EDGEWATER — The advertisements call it "eclectic," "nostalgic" and "charming," but the residents currently living in the Edison Apartments say they're living in bedlam — with no elevators, mysterious smells and tons of dust.
Formerly known as the Sheridan Edgewater Apartments at 5200 N. Sheridan Road, the building's new owners are currently renovating the structure. But the 223-unit building's transition has left holes in the walls of some apartments, creating an unsafe and unsightly environment, residents say.
"They’re trying to get the people that lived here for a long time to vacate. They’re waiting for them to move out then they’re going on putting in all the new stuff," said Doug Howell, who moved into the building about three months ago.
According to the website for the project, the "multi-million dollar renovation" will add state-of-the-art desirable amenity spaces such as a new fitness center, new modern apartment home interiors, comfortable and nostalgic common areas, as well as charming and eclectic features and finishes."
Co-owner Ian Hafner said he understands that tenants are frustrated during the renovation.
"My personal belief is that the frustrations are coming from a tenant base that is well within their rights to be frustrated living through an old building being under construction," he said, but "there is a face to the organization. We do care and we are doing everything in our best efforts to make it better."
The Edison Chicago, a 223-unit apartment building is located at 5200 N. Sheridan Road. [DNAinfo/Josh McGhee]
Possibly the biggest difficulty for tenants came last week when the building's freight elevator broke. The building has three elevators and the other two had already been broken for months, residents say.
"They didn’t even have a backup plan when the elevator went out. I was like, 'What are you gonna do for the people who are in the wheelchairs or the elderly?' " Howell said.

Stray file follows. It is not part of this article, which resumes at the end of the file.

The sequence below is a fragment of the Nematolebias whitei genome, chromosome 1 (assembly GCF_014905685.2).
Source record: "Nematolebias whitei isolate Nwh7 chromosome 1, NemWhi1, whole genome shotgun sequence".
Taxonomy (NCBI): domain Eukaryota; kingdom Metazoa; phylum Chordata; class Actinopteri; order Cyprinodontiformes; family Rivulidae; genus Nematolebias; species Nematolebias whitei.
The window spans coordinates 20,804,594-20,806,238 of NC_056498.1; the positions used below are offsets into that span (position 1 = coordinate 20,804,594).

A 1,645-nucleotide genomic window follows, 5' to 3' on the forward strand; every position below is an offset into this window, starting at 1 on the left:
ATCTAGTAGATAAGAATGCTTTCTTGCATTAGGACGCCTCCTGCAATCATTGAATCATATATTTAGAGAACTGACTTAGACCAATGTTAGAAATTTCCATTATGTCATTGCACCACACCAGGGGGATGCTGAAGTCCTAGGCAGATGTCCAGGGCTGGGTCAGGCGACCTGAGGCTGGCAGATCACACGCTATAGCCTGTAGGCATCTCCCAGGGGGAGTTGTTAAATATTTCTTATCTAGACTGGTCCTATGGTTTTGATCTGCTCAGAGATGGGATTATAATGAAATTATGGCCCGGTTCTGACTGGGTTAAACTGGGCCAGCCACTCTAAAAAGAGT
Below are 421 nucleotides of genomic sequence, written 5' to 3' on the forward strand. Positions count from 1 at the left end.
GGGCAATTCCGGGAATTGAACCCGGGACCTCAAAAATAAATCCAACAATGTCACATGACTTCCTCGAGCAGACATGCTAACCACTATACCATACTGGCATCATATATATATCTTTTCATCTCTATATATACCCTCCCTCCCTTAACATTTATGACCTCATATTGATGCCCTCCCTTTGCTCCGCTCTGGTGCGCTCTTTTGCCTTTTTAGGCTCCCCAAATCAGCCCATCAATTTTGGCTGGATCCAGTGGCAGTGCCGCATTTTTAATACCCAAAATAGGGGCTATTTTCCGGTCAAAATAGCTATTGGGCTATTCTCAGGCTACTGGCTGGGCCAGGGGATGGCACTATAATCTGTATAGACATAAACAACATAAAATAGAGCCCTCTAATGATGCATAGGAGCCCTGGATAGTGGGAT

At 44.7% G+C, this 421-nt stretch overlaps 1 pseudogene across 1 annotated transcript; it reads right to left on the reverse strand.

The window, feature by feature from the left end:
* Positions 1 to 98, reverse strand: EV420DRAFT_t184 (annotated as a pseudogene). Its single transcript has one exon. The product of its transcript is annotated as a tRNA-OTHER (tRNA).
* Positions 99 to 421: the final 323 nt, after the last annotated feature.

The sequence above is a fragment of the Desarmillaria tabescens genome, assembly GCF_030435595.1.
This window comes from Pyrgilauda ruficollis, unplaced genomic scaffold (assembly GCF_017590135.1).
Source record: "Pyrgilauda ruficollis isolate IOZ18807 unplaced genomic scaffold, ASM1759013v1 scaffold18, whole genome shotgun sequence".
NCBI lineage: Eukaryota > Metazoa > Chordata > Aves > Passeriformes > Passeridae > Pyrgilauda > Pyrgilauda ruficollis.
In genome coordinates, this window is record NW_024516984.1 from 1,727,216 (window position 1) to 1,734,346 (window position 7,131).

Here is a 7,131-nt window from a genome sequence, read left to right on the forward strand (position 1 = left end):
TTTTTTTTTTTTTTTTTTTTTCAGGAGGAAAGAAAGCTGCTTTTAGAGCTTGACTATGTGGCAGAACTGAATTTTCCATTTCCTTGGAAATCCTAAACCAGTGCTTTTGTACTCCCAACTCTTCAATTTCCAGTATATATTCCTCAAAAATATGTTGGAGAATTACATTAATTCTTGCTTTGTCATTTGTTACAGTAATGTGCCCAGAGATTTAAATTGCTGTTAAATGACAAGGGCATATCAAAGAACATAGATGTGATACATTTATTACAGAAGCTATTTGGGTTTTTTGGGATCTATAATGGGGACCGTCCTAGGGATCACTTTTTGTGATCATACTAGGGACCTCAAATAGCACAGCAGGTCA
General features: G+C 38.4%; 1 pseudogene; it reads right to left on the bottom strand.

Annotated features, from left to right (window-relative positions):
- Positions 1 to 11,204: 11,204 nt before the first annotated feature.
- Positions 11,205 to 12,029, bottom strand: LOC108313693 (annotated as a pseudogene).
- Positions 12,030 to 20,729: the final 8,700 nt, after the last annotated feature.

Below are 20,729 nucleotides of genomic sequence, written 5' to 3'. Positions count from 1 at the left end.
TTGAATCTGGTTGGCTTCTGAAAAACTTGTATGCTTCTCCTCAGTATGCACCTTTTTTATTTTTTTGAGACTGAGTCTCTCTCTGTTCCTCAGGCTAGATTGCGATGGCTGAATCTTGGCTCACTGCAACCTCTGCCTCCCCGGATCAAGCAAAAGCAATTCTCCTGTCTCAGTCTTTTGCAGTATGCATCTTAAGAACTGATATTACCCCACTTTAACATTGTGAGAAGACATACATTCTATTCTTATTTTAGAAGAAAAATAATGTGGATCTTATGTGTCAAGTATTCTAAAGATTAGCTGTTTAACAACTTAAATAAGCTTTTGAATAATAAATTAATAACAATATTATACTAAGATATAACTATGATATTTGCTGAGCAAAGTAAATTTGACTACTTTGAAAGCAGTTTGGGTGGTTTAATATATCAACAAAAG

Although, in the last few weeks, newsletters and emails were sent to residents about the rehab, tenants complain that it wasn't until last week that Hafner of Spirit Investment Partners addressed some — but not all — of their complaints during a tour he gave to Ald. Harry Osterman (48th), when residents aired complaints for more than an hour.
"I want safe buildings. We're going to be here with you as best we can. You guys have my ear," Osterman told about 30 residents, most elderly or disabled, who attended the meeting in the apartment lobby.
The freight elevator has been fixed and one of the passenger elevators is scheduled to be working again by Aug. 7. The other elevator will be fixed in about six months, according to Hafner.
The passenger elevators will be getting a major overhaul that's been long overdue, he said.
"We inherited some poorly malfunctioning elevators. We made several rounds of temporary repairs to see if we could get them back up and running," Hafner said. But after the elevators went down again and were "deemed irreparable" owners decided on the elevator overhaul.
While Howell applauded management finally sending someone to check on the residents' gripes, he is skeptical repairs will be coming quickly.
"I commend [Hafner] for coming in," Howell said, but "they’re not jumping on fixing s---. I’m worried about the living conditions. I never would’ve moved here if I had the slightest idea what this was about."
A hallway is closed off during renovations at the Edison Apartments in Edgewater. [Doug Howell]
The elevators weren't the only problem at the building when Spirit Investment Partners closed on the building in December 2015. The building, which was constructed in the 1920s, had years of "deferred maintenance," Hafner said.